School Board Special Meeting – Kourtney Brodnax

“We need to find ways to support them now,” said president of the CCUSD school board Karlo Silbiger as the power point on the wide screen revealed the astonishing budget numbers and priorities for education throughout the year. A whopping revenue of $400,000 appeared on the list mainly from solar panels being implemented into schools next year, consequently, taking a chunk out of the district’s overall deficit. All of the board members were in agreement that investments like those need to be made in order to adhere to student outcomes.

Tuesday November 27, the school board decided to conduct a special meeting. Instead of 7pm, the gathering was called to order at 6pm and adjourned around 8pm. The members sat around four interlocking tables in the middle of the board room making the environment more intimate rather than sitting opposite the crowd behind their large half moon table as usual. There were also no student representatives present. In this format it was easier to engage with everyone present.

The first topic of discussion was the explanation of why the district’s financial rate is never constant. Due to Sacramento’s role in school district budgets, Prop 13 put limits on local property taxes that hinders Culver City in receiving a portion of that rate to fund schools. But with good faith, personal or corporate taxes and DMV fees, Sacramento is able to keep their foot in the door. Now for the 2012-2013 year, CCUSD’s annual goals and objectives range from monitoring budget priorities to maintaining fiscal stability for a continuous effort to explore, strengthen and utilize all potential revenue.

The budget status report was presented mid meeting. The CCUSD community budget advisory committee met on November 14 to begin the process of providing valuable analysis and information for the Board of Education. The information will touch upon the stakeholder’s perspectives and priorities regarding the allocation of resources in meeting the district’s goals and objectives. On December 11, the first Interim Report will be presented and if the state does not agree with CCUSD morals, they have the option of rejecting the plan which will affect the financial budget. However, as the recession starts to disintegrate, a lot of the students, teachers, parents and members agreed the district needs to start spending enough money to keep schools above average and save the rest. But before any decisions were voted on, CCUSD is anticipating the arrival of the “fiscal cliff” on January 1. The cliff will occur if a compromise can’t be reached concerning federal spending. Thus, resulting in a 8.2% cut in studies and an approximate loss of $239,000 in CCUSD.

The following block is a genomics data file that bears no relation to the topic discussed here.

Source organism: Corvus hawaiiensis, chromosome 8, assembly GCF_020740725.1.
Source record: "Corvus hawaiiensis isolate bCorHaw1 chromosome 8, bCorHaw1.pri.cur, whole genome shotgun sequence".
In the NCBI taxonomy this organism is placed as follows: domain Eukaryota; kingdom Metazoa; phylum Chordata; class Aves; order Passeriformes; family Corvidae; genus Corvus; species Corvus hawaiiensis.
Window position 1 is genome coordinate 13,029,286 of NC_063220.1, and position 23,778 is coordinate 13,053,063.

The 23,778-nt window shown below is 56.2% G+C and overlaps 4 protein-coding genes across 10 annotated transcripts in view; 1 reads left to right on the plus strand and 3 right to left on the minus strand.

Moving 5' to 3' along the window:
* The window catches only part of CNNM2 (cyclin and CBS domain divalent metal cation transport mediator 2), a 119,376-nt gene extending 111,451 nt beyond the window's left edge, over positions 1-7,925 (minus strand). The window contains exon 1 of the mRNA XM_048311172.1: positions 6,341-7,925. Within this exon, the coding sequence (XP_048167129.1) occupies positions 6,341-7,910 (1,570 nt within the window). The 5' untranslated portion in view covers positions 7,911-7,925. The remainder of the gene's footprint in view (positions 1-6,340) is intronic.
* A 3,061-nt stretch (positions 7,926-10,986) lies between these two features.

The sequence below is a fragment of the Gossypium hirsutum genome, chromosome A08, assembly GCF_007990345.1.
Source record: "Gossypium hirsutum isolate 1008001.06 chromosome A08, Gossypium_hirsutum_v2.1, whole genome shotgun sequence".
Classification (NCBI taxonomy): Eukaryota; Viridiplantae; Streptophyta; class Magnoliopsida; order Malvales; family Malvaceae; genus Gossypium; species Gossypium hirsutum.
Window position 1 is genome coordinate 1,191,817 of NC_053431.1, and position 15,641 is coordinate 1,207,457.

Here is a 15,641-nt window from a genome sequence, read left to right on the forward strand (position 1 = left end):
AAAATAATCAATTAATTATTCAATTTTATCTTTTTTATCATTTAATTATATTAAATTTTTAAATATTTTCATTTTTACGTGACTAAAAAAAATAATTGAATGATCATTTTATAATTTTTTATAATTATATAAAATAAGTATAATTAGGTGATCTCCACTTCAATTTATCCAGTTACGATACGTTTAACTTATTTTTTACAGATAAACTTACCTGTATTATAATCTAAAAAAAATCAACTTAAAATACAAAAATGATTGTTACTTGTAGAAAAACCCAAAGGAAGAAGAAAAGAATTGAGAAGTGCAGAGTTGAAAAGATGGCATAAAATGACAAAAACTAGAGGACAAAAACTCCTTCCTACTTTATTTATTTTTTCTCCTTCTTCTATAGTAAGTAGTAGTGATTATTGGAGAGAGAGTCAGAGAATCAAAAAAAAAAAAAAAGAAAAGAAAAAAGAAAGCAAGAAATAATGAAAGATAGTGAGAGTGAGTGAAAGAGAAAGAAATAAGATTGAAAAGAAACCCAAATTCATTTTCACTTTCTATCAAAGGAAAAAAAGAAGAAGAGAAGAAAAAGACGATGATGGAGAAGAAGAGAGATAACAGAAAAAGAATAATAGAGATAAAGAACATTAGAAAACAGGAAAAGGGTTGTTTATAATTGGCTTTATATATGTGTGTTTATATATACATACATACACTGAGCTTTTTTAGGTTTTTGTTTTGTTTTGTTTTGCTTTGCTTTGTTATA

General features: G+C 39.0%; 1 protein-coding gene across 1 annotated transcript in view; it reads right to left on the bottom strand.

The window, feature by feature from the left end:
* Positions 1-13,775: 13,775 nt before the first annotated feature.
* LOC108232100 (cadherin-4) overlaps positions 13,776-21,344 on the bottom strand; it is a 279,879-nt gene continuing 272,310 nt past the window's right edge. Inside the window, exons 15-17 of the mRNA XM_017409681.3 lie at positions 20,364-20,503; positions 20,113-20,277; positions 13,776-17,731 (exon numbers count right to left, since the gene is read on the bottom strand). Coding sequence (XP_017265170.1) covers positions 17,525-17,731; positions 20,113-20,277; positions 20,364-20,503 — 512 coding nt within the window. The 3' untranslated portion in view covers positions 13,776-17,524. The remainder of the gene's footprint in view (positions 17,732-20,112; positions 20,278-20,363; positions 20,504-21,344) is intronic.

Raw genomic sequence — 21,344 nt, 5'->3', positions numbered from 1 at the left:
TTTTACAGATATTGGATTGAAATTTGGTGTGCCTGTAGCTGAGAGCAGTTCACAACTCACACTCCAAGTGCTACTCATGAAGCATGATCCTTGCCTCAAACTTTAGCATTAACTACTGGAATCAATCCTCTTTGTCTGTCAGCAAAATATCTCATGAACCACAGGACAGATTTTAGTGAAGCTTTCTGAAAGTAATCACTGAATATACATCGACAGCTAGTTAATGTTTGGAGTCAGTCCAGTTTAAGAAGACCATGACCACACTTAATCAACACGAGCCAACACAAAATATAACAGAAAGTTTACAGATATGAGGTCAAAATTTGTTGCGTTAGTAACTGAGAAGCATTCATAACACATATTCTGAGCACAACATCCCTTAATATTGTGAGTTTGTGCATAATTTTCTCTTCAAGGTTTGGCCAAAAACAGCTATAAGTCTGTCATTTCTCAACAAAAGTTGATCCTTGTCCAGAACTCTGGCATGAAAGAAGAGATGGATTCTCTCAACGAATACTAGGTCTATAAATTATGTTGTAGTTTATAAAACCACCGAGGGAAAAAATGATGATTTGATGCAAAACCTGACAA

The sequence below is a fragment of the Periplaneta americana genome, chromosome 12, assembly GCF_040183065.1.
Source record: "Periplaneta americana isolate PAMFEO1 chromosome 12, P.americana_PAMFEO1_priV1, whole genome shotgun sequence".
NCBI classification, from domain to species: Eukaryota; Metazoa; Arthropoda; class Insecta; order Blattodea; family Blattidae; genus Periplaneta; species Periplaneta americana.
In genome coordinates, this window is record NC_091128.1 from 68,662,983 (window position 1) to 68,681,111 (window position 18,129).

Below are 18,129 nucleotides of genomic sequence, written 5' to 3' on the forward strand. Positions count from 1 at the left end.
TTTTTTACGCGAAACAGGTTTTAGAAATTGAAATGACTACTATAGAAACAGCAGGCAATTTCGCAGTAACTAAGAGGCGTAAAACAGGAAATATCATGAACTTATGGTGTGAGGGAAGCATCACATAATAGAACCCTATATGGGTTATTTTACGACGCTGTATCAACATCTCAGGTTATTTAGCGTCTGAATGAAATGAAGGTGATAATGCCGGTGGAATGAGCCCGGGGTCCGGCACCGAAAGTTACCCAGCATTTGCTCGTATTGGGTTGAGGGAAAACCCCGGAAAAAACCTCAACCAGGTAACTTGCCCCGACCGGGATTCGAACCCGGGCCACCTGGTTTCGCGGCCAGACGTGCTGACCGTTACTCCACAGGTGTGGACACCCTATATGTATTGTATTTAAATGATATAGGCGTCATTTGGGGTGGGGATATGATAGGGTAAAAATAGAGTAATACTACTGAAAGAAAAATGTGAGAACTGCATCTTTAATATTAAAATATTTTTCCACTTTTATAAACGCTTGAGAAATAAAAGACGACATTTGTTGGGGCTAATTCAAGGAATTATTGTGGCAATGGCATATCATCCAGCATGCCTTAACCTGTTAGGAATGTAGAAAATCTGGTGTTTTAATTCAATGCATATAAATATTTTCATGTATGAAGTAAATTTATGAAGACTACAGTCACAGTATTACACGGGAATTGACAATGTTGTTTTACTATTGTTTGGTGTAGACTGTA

“Our challenge is we must balance our budget prior to depleting our reserves; while maintaining the highest possible level of service to our community,” said LaRose.

On the other hand, Measure EE generates $1.2 million dollars in unrestricted funds until 2015. So the board is using the compliant track to focus on the targeted, transparent and values based on investments. The key in this case is to stay at a 5% reserve, yet, it is subject to change if state money is scarce or the categorical program (restricted, prudent or specific) demand change. But if anything were to start down spiraling, Culver City has a comfy cushion to land on with 17.5 million dollars in the bank that will allow the district to survive for up to three years even if Prop 30 hadn’t passed. Now with CCUSD’s motto of “purpose, practice, people” the clarity of progress shines bright.

To counteract some of the failures this year, the district has administered a Co-plan, Co-teach program, intense training for faculty to assess ELD students meet requirements and assist long term English learners in becoming fluent through Project Stellar. Also, a new math class has been implemented at CCHS to help regular students unite with state standards and 15% of all funds are geared towards special education. Data analysis will continue to be taken through Galileo testing every quarter and Odyssey will continue to provide 21 online classes for blended learning.

Overall, LaRose wants CCUSD to “deepen current relationships to enhance student pathways,” because, “education is a collaborative effort among students, staff, family and community. Success for all, takes us all.”


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